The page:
Monday, March 21, 2011

An Open Letter to a Scott Walker Supporter

Go ahead - call my dad a F*@#ING COMMIE! 
Scream your vulgarities in dad's face, when he is peaceably assembling, and speaking, along with other concerned citizens, seeking redress from government grievances.  

You have every right as an American to get right up in his face and scream your obvious distaste of him.
But I have to let you know, that based on your ranting - and a few other anti-social behaviors - that it appears to me that you are lacking in a number of traits essential for the functioning of a free and civilized society.  

Settle down.  I am not asking you to give up your first amendment rights.  I am going to ask you, however, in an attempt to find a peaceful solution to our uncivil discourse, to please stretch yourself as an individual, and as a citizen, and for the sake of our state, and our country - try the following. 
Imagine that the man you are screaming at is your father.
YOUR father.  Your dad.  A product of the “Greatest Generation”, one of the many in this country who grew up poor in the Depression, served in World War II, came home, went to college on the GI bill, married, started a family, and worked hard to build this country.
Your dad.  He believed that he could never finish repaying his country for its many gifts; especially the numerous liberties enumerated in its Constitution, liberties which he had already volunteered to defend against the forces of fascism, joining the Army barely past his eighteenth birthday. 

But to dad, military service in “The Big One” was nothing to gloat about.  Nor did he feel that it completed the payment of his debt to America.  No, his time in the Army Airborne had simply been part of his duty as an American. 
Dad’s belief in service to his country didn't start and end with  the mlitary.  It was deeply rooted in the tenets of his faith, and the lesson from Matthew “that whatever you did for one of the least of these brothers and sisters of mine, you did for me.”
And in your dad’s day, ideals were not only a part of religion.  There existed the idea that good works were not only possible, but were a requirement of those who chose a career in the professions. 

So with his faith, and the ideals of professional service as a foundation, he chose the law as a path to serve his fellow man (your dad said fellow man – not person).  GI Bill exhausted, he put himself through law school, working at a less than glamorous factory job at Allis-Chalmers.  And yes, it was a union job, as were the jobs of his father, his uncles, and his future wife and father in-law.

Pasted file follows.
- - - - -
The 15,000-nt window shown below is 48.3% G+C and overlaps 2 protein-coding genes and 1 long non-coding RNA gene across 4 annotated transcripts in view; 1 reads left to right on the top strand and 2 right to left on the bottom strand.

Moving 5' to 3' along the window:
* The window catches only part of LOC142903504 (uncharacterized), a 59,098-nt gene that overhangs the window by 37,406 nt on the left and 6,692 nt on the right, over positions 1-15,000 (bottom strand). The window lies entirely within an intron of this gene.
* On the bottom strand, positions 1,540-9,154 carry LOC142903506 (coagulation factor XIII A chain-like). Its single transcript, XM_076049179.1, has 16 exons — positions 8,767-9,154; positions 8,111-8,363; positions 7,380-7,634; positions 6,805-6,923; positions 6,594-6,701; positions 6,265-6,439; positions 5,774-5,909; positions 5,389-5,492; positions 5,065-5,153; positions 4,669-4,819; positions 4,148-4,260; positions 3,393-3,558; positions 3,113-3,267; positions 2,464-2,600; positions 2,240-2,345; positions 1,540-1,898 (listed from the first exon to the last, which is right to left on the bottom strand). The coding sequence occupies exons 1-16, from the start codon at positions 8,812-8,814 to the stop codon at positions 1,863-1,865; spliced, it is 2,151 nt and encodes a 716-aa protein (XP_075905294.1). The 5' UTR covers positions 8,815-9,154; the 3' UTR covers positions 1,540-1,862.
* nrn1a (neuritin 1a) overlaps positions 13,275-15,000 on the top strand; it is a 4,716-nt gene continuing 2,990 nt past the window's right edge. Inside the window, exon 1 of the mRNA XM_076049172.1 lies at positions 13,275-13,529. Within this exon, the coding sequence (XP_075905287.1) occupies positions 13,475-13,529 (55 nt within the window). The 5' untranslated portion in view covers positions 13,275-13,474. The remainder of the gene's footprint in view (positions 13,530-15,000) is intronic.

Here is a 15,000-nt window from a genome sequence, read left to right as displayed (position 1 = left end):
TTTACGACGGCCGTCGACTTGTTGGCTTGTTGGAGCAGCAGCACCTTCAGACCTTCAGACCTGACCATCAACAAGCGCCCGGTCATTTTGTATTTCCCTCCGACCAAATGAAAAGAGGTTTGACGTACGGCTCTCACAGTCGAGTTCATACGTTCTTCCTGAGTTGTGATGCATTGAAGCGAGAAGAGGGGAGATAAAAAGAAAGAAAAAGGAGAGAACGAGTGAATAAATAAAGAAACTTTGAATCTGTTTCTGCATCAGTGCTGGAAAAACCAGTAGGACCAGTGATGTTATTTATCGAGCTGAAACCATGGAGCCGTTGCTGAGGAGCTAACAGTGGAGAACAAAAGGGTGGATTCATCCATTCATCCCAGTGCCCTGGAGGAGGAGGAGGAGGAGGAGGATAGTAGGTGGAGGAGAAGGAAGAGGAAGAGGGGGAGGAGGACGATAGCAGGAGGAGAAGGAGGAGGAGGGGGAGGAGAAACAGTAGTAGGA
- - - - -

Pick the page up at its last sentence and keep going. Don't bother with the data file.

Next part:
Your dad graduated near the top of his law school class, and went to work for the federal government, knowingly forsaking a private sector income that was many times more lucrative than his government pay.  

Ironically, your F*@#ING COMMIE dad’s legal career began with the investigation and removal of communist sympathizers from the Atomic Energy Agency in the 1950’s.  From my perspective, it’s hard for me to judge if your dad did the right thing in the Red Scare era.  Today, it would be easy to label him a communist “witch hunter”, but I’m guessing, like most patriots of his era, he was sincerely attempting to make the world safe for democracy.
But you, the bellicose berator of anyone who argues a point different from your own, you unflinchingly describe your dad, a Cold War Warrior, who sent two sons to Viet Nam, as a “F*@#ING COMMUNIST!!!
After a decade in federal government, your dad moved into a democratically elected position in a democratically elected city government, and spent many years there.  He jetted out to New York on occasion to spend time with old money Wall Street bankers and lawyers (yes, he dealt with CAPITALISTS) on bonding issues, in order to fund the necessary infrastructure that his thriving city required.  These community projects, approved via a democratic process, provided libraries, fire stations, a city hall, and a community hospital for this democratic society. 
And remember this, your dad, the former union factory worker, who was endorsed by the UAW and the AFL-CIO when he ran for office, was the lead negotiator for the City – yes, HE WAS THE MAN - in contentious labor struggles with municipal employees and teachers.